On Friday, Caplan and her staff had awarded the Best in Show, Landscaping division, title to family owned Turpin Landscaping, Inc. of Chester County, and it was clear to see why.

Owner Jason Turpin had transformed his corner space into a lavish backyard oasis that played to every aspect of his company’s strengths, from gushing waterfalls and ponds to masonry, lighting, fire pits and landscaping.

“They gave me pretty much free reign here,” he said. “They said they wanted it to be inviting. More than anything, we’re trying to simulate what it would be like sitting in your backyard, relaxing and just looking at the fish in the pond.”

Lush touches like Southern magnolia bushes and colorful primrose flowers along the pathway were provided by Turpin’s mom, Becky Turpin, with his brother and partner, Chad Turpin, creating the stone handiwork all around.

“We wanted to show those who came to the home show that’s it’s pretty neat to be able to achieve this lifestyle right in your own backyard,” Turpin said.

A discreet standalone water feature, the Spillway Bowl, can create an instant waterfall in even a smaller space, Turpin noted.

“That’s a good option when somebody doesn’t have room for some of the bigger features,” he said.

Designer Deanna Lorenti of Deanna’s Interior Designs in Horsham had embraced many of the hottest decorating trends of the design world in the model “smart home” — complete with living room, dining room, kitchen, bathroom, bedroom and even a backyard — she’d been asked to create for MarketPlace Events as the centerpiece of the show.

The home not only gets its smartness from Xfinity, it’s also green, incorporating many of Lorenti’s environmentally conscious features into the mix.

“Almost everything is eco-friendly, like the flooring, the reclaimed wood, the appliances. If you want to save money, save the enivironment and save energy, this is the right home,” said Lorenti, who called the design style of the home, built by Rudloff Custom Builders, “transitional,” combining rustic and contemporary elements.

“We have a lot of the rustic in all the reclaimed wood, which has been a very hot trend for interiors for the last three years and keeps getting stronger.”

The dining room table had been fashioned from a rough-hewn walnut slab by Stable Tables of Flourtown, just one of many customized aesthetic touches highlighting Lorenti’s theme.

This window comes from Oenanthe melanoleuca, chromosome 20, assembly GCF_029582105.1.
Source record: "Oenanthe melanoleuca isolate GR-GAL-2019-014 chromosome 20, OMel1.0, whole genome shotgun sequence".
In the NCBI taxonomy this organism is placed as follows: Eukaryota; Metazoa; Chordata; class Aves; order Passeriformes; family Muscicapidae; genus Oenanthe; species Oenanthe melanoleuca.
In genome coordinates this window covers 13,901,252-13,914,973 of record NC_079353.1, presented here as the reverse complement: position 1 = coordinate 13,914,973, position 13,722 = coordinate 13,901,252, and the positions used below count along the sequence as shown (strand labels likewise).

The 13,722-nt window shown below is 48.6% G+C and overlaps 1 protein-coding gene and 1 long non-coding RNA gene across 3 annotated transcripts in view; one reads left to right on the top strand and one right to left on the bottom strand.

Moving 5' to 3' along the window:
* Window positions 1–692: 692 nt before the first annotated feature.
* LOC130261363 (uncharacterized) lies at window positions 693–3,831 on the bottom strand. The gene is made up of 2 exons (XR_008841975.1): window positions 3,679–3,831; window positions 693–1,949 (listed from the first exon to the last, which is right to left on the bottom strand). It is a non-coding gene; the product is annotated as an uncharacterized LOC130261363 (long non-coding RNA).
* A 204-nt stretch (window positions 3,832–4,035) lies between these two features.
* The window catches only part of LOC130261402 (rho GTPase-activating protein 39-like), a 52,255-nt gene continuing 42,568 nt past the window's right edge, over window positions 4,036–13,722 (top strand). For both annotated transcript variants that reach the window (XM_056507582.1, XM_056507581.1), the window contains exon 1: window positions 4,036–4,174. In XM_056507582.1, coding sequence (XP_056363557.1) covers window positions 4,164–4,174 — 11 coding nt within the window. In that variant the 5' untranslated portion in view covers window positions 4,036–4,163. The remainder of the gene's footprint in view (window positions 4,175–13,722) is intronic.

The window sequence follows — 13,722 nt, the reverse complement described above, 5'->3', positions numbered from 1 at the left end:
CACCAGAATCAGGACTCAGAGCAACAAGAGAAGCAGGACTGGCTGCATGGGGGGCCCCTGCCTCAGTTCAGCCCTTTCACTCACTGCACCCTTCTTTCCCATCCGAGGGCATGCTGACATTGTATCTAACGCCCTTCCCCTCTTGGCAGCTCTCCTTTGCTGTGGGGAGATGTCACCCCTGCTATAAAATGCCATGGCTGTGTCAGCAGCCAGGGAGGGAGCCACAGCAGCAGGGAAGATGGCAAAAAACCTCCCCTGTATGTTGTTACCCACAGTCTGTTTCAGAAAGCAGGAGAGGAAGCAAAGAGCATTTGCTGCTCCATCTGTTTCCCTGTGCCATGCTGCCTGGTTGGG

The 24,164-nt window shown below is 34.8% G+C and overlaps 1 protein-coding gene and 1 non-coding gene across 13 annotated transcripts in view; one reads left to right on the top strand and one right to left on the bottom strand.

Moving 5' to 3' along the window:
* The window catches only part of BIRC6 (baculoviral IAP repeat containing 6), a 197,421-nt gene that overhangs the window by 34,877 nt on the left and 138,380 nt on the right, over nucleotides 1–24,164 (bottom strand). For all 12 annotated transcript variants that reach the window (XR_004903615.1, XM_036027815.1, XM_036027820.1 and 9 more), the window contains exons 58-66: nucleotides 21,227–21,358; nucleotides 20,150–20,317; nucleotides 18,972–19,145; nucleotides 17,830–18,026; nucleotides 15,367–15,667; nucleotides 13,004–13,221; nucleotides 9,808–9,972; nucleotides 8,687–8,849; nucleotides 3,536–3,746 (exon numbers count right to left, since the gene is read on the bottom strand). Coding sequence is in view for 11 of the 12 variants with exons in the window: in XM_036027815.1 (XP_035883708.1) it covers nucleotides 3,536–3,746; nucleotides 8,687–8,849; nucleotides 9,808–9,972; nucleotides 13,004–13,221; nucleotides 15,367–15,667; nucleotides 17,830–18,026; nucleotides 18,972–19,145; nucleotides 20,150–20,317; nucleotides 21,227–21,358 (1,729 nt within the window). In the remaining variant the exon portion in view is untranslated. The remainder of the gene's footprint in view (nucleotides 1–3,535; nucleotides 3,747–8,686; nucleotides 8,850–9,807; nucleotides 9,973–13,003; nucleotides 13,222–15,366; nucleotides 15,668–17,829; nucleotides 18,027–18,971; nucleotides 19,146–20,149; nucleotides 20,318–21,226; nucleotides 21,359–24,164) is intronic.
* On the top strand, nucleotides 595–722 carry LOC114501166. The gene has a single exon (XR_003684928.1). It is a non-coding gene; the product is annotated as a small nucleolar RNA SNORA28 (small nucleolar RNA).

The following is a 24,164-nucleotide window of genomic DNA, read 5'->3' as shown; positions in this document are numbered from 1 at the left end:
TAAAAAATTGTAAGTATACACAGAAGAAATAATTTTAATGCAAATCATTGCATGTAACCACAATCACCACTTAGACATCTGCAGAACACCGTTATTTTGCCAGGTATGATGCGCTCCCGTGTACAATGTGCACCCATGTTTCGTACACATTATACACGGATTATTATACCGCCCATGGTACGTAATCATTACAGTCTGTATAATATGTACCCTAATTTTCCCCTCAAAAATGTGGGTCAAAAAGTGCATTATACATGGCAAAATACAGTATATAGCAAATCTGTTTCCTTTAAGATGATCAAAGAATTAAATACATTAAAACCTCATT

The “vanity” that anchored the white concrete sink made by Liquid Stone Concrete Designs LLC of Warminster — which enhances concrete on a variety of projects using stamps, acid stains, and coloring — was also crafted by Stable Tables, from old barn beams.

Lorenti added a personal touch by using a repurposed door from Habitat for Humanity to work as a hanging backdrop for black and white photos.

“Using furniture made from reclaimed wood means that more trees weren’t knocked down in the process,” she said.

Striking vinyl flooring that resembled hardwood was provided by Avalon Flooring and Lorenti also used Hunter Douglas shades from the company in her design.

“Automated shades can be programmed to move during different times of the day to let in or block out sun, which can reduce your heating or cooling costs,” she noted.

Lorenti was hopeful that her mixing of the metals in the kitchen and on light fixtures — provided by Bright Light Design Center of King of Prussia — throughout the home would give visitors some non-traditional ideas.

“People usually think they have to stick with brushed nickel throughout the whole house and they don’t. We have stainless steel in the kitchen and the fixtures are more of a gold bronze.”

The entire home made a statement of how rustic and contemporary influences can work together, Lorenti said.

“It was really a collaboration of a lot of companies working together to make the house beautiful and smart.”

Article source: http://www.timesherald.com/lifestyle/20160117/philly-home-garden-show-debuts-in-oaks

Condo complex transforming face of downtown Bonita Springs – The News

The meetings began in the early 1990’s before Bonita Springs was even a city. Business people of the small town discussed their visions of an Old US 41 full of homes, little shops, restaurants, stone walkways and decorative landscaping and lighting. For decades these plans were just visions on paper, but now that vision is becoming a reality.

EBL Partners has become the first major builder to sink big money into a project and construct a condo complex styled after the buildings of Key West.

“It is something we have been working on for the last two years and now the cats out of the bag,” said EBL owner Paul Benson.